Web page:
Welcome to Clubhouse Chat page. Those of you who are not a member won’t be aware that the location of the Clubhouse is shrouded in mystery. The only way to visit the clubhouse is via membership or an invite to the tearoom. Every few days, I’ll be sharing a conversation with all sort of writers and authors at different levels of their writing careers. Over tea and cakes, or maybe a glass of something stronger, I shall be chatting with my guest about their work in progress, or latest book release.
Today in the tearoom we’re helping Alyson celebrate the launch of her book The Lost Girl/Spindleshanks. Welcome.
Thank you, Paula for inviting me over to the tearoom.
So let me start by asking you, did you try to be more original when writing this book, or deliver what you felt the readers wanted?
There are 2 stories in this standalone e-book in Demain’s Short!Sharp!Shocks! Series – The Lost Girl/Spindleshanks.
I write the stories I would enjoy reading, and whilst I write them I think – is this exciting? Is this scary? Will the reader have fun reading this? Have I left enough hints/clues for the reader to work out the mystery?
Did you feel energised or exhausted after writing this book?
Writing is surprisingly tiring I find, mentally at least. If I write for several hours I always feel quite drained and want go do something different then like walk the dog or watch a film.
Do you want each of your books to stand alone, or are you building a body of work that are interconnected? Whether that be a theme, a set of characters, a setting, etc. Explain more for our readers.
Currently I write short spooky, thriller stories, flash fiction and I’ve had a crime novella published too. So they are all stand alone and there are no overlapping characters, though several of the stories reference the area in West Yorkshire where I live and often the moors near me.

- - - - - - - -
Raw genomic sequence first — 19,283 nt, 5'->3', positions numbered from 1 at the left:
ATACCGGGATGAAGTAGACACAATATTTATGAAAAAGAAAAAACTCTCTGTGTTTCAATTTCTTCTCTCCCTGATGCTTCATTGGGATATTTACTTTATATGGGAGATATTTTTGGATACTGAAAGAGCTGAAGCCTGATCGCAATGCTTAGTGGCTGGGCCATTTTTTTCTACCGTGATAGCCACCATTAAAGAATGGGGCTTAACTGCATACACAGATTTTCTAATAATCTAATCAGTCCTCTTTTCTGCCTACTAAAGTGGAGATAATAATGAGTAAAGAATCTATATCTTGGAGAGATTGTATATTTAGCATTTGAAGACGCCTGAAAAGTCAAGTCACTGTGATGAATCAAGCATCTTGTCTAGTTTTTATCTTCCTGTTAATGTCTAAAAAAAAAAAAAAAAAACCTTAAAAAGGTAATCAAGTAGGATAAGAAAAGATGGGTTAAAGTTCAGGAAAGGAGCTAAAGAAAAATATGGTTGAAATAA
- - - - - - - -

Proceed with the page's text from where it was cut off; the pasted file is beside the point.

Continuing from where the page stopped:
How do you balance your demands on the reader with taking care of your readers? In the book did you spell everything out so your reader just had to read it, or did you rely on their emotional response to your words?
I am very keen on writing with subtext, and leaving the ‘knowledge gaps’ for the reader to fill in.
Do you hope your book will deliver you literary success and how will this look to you?
This book has already had a couple of early brilliantly positive reviews (on Goodreads) and there has been some chat on twitter about it amongst the indie writing community. This is really what I’m most fussed about- the reviews, the networking, the opinion of my writing peers.
Was there anything you edited out of this book, you wanted to keep in, but you knew it would be a better book by cutting it?
Both of the stories were rewritten and edited a few times. The first draft is just that- and along the way I tweak, edit out, tighten up the dialogue and even change the ending – which I did in The Lost Girl.
How long did you spend researching this book’s subject matter, or was it a book you had already planned?
The Lost Girl is set in 1970 and the present day so I did do some googling to revisit the music and clothes of 1970 to get me in the writing zone.
What was the hardest scene to write in the book?
In The Lost Girl the toughest scene to write is where the two protagonist ‘find’ the titular lost girl- I wanted to be respectful about this, you will see why when/if you read the story. In Spindleshanks the final scene on the beach with the father and Spindleshanks was tough to write- how much a parent will sacrifice for his child. Being a mum myself I can really identify with that.
How will you cope with bad reviews on this book?
I’ve been lucky in the past with my publications and I haven’t had that many bad or even poor reviews. There has been the odd tepid one or not so keen, but no outright stinkers. But not everyone will enjoy my writing, and if the review is fair and courteous that’s fine, it’s still a review that a reader has taken time to write.
What’s the one thing you would give up to become a better writer? Interesting question there Paula! I’ve already made a few life/work/family choices along the way to accommodate my writing- I think that’s what you do when you’re passionate about it.
Thank you for joining me here today, Alyson and may I wish you good luck and lots of lovely sales. If you would like to find out more about Alyson’s books and writing check out her Author’s Page.
If you want to find out more about Clubhouse Member’s Books don’t forget to check out the Clubhouse Bookshops too.